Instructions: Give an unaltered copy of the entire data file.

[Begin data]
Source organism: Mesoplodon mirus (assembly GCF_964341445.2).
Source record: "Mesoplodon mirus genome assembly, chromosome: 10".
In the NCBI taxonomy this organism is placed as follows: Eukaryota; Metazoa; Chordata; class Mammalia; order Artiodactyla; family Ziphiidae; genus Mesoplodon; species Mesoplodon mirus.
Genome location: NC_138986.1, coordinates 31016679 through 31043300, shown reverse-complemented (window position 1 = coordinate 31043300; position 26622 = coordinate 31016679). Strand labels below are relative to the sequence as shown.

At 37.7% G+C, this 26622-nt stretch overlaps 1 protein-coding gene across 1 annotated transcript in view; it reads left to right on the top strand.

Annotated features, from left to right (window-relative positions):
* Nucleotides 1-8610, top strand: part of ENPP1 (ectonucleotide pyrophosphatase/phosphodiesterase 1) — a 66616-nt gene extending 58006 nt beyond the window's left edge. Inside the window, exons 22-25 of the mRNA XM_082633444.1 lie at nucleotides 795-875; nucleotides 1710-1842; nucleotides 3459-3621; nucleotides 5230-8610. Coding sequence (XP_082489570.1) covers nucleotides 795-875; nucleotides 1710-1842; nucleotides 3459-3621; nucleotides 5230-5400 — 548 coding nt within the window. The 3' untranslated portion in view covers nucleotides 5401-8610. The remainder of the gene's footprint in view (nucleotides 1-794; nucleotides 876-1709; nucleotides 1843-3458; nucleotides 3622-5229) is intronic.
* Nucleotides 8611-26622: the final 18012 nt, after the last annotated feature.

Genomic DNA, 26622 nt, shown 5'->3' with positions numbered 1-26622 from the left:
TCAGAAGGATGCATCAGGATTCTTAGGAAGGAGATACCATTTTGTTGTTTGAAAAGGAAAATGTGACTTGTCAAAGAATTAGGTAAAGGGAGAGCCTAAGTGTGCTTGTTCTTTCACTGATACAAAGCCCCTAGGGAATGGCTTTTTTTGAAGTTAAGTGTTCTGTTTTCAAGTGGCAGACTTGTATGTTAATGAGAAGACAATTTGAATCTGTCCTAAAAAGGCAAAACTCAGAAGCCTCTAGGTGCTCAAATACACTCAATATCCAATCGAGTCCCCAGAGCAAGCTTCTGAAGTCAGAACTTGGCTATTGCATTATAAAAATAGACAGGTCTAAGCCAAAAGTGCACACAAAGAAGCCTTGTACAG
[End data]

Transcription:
Source organism: Mesoplodon mirus (assembly GCF_964341445.2).
Source record: "Mesoplodon mirus genome assembly, chromosome: 10".
In the NCBI taxonomy this organism is placed as follows: Eukaryota; Metazoa; Chordata; class Mammalia; order Artiodactyla; family Ziphiidae; genus Mesoplodon; species Mesoplodon mirus.
Genome location: NC_138986.1, coordinates 31016679 through 31043300, shown reverse-complemented (window position 1 = coordinate 31043300; position 26622 = coordinate 31016679). Strand labels below are relative to the sequence as shown.

At 37.7% G+C, this 26622-nt stretch overlaps 1 protein-coding gene across 1 annotated transcript in view; it reads left to right on the top strand.

Annotated features, from left to right (window-relative positions):
* Nucleotides 1-8610, top strand: part of ENPP1 (ectonucleotide pyrophosphatase/phosphodiesterase 1) — a 66616-nt gene extending 58006 nt beyond the window's left edge. Inside the window, exons 22-25 of the mRNA XM_082633444.1 lie at nucleotides 795-875; nucleotides 1710-1842; nucleotides 3459-3621; nucleotides 5230-8610. Coding sequence (XP_082489570.1) covers nucleotides 795-875; nucleotides 1710-1842; nucleotides 3459-3621; nucleotides 5230-5400 — 548 coding nt within the window. The 3' untranslated portion in view covers nucleotides 5401-8610. The remainder of the gene's footprint in view (nucleotides 1-794; nucleotides 876-1709; nucleotides 1843-3458; nucleotides 3622-5229) is intronic.
* Nucleotides 8611-26622: the final 18012 nt, after the last annotated feature.

Genomic DNA, 26622 nt, shown 5'->3' with positions numbered 1-26622 from the left:
TCAGAAGGATGCATCAGGATTCTTAGGAAGGAGATACCATTTTGTTGTTTGAAAAGGAAAATGTGACTTGTCAAAGAATTAGGTAAAGGGAGAGCCTAAGTGTGCTTGTTCTTTCACTGATACAAAGCCCCTAGGGAATGGCTTTTTTTGAAGTTAAGTGTTCTGTTTTCAAGTGGCAGACTTGTATGTTAATGAGAAGACAATTTGAATCTGTCCTAAAAAGGCAAAACTCAGAAGCCTCTAGGTGCTCAAATACACTCAATATCCAATCGAGTCCCCAGAGCAAGCTTCTGAAGTCAGAACTTGGCTATTGCATTATAAAAATAGACAGGTCTAAGCCAAAAGTGCACACAAAGAAGCCTTGTACAG